Skip to content

First Amendent prevails over family's privacy at funeral

Post categories

  1. Libel and Privacy
The U.S. Constitution protects angry, anti-gay protests at the funerals of fallen soldiers, the U.S. Supreme Court ruled Wednesday in…

The U.S. Constitution protects angry, anti-gay protests at the funerals of fallen soldiers, the U.S. Supreme Court ruled Wednesday in a controversial case that pitted free-speech rights against the privacy of grieving family members.

The Court ruled 8-1 in Snyder v. Phelps that First Amendment principles trumped the privacy concerns of a father whose Marine son’s funeral was the target of Westboro (Kan.) Baptist Church’s message that American deaths in the Iraq and Afghanistan wars are the result of the country’s tolerance of homosexuality.

The Court acknowledged that the protests are protected speech on matters of public concern, rejecting Albert Synder’s claim that they addressed purely private matters and amounted to targeted harassment that intentionally inflicted emotional distress as he mourned the death of his son, Lance Cpl. Matthew Snyder, who died in Iraq in the line of duty in 2006. A Maryland jury awarded Albert Synder more than $10 million in damages, which the U.S. Court of Appeals in Richmond (4th Cir.) overturned on First Amendment grounds.

“While these messages may fall short of refined social or political commentary, the issues they highlight — the political and moral conduct of the United States and its citizens, the fate of our Nation, homosexuality in the military, and scandals involving the Catholic clergy — are matters of public import,” Chief Justice John Roberts wrote for the majority, referring to placards with messages such as “God Hates the USA/Thank God for 9/11” and “Semper Fi Fags” that church members, led by pastor Fred Phelps, hoisted outside the Westminster, Md., Catholic church where Synder’s funeral was held.

“The fact that Westboro spoke in connection with a funeral . . . cannot by itself transform the nature of Westboro’s speech.”

As to the outrageousness requirement for a finding of intentional infliction of emotional distress, the Court noted that “‘[o]utrageousness,' however, is a highly malleable standard with 'an inherent subjectiveness about it which would allow a jury to impose liability on the basis of the jurors’ tastes or views, or perhaps on the basis of their dislike of a particular expression,’” quoting landmark 1988 U.S. Supreme Court case Hustler Magazine, Inc. v. Falwell. “What Westboro said, in the whole context of how and where it chose to say it, is entitled to ‘special protection’ under the First Amendment, and that protection cannot be overcome by a jury finding that the picketing was outrageous.”

In Hustler, the Court held that public officials and figures cannot recover damages for intentional infliction of emotional distress, at least not without a finding that the publisher acted with knowing falsity, or reckless disregard for the truth or falsity of the statement.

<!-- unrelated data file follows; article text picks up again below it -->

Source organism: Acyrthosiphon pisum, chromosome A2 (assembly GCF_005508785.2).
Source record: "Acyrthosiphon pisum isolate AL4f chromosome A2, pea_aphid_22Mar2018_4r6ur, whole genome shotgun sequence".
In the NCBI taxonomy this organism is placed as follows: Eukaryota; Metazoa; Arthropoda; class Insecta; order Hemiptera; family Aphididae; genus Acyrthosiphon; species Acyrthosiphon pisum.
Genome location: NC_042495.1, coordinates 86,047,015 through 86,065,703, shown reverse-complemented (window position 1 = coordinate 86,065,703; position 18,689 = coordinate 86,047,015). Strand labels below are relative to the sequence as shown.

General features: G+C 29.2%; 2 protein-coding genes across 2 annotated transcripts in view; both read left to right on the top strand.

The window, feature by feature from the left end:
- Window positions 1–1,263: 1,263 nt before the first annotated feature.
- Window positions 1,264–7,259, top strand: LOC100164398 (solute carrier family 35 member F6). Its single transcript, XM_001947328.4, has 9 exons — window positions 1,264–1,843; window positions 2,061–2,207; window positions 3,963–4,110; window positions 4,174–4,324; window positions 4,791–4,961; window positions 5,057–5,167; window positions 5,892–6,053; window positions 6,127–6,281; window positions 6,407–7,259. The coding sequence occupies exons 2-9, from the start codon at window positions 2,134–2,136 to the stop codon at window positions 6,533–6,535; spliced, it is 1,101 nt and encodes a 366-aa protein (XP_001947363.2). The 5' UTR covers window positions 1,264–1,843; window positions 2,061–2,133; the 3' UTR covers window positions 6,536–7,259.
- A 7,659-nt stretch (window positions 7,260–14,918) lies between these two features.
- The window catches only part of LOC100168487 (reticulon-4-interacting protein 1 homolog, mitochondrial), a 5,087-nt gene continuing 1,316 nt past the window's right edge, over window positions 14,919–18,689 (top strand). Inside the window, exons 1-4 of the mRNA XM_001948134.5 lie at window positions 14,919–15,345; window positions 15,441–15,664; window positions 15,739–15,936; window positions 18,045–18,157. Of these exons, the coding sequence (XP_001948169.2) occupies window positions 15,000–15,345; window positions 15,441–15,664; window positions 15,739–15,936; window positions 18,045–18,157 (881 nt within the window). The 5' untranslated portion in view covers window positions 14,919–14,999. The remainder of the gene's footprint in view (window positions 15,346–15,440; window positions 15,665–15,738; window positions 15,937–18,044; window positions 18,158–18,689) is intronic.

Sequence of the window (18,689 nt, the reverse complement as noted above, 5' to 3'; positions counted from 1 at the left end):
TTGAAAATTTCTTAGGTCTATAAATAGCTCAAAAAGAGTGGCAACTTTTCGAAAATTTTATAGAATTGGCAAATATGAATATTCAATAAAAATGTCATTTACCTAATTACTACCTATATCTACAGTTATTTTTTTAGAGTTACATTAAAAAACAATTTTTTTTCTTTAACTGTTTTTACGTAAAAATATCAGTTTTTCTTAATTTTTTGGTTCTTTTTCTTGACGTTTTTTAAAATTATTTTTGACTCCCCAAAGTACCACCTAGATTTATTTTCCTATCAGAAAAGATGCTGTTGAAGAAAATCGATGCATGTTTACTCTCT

The Snyder Court also held that funeral-goers were not a “captive audience” to Westboro’s speech, an essential element to Albert Snyder’s invasion of privacy by intrusion upon seclusion claim, noting that church members conducted the picketing 1,000 feet from the church, out of sight of those inside.

“Synder could see no more than the tops of the signs when driving to the funeral. And there is no indication that the picketing in any way interfered with the funeral service itself,” the Court said, adding that the “captive audience” doctrine is “only sparingly” applied to protect unwilling listeners from protected speech.

Justice Samuel Alito dissented from the opinion, arguing that church members “brutally attacked” Matthew Snyder in a manner certain to inflict emotional injury as part of a “well-practiced strategy for attracting public attention.”

“Mr. Snyder wanted what is surely the right of any parent who experiences such an incalculable loss: to bury his son in peace. But respondents, members of the Westboro Baptist Church, deprived him of that elementary right . . . The Court now holds that the First Amendment protected respondents’ right to brutalize Mr. Snyder.”

The majority emphasized the narrowness of its holding, noting that it is limited to the particular facts of this case, which involved a church that many Americans might feel is “morally flawed."

“Speech is powerful. It can stir people to action, move them to tears of both joy and sorrow, and — as it did here — inflict great pain. On the facts before us, we cannot react to that pain by punishing the speaker,” Roberts said in the majority opinion. “As a Nation we have chosen a different course — to protect even hurtful speech on public issues to ensure that we do not stifle public debate.”

Bob Corn-Revere, the Washington, D.C., media lawyer who authored the friend-of-the-court brief submitted by The Reporters Committee for Freedom of the Press and 21 news media organizations in support of respondents in this case, said this opinion is important for media groups because it does not erode the protection afforded in Hustler v. Falwell — that speech about public officials or figures, and, now, speech about issues of public concern, cannot give rise to emotional distress claims.

Moreover, “this case is showing a trend in the Roberts Court of strong First Amendment opinions,” he said.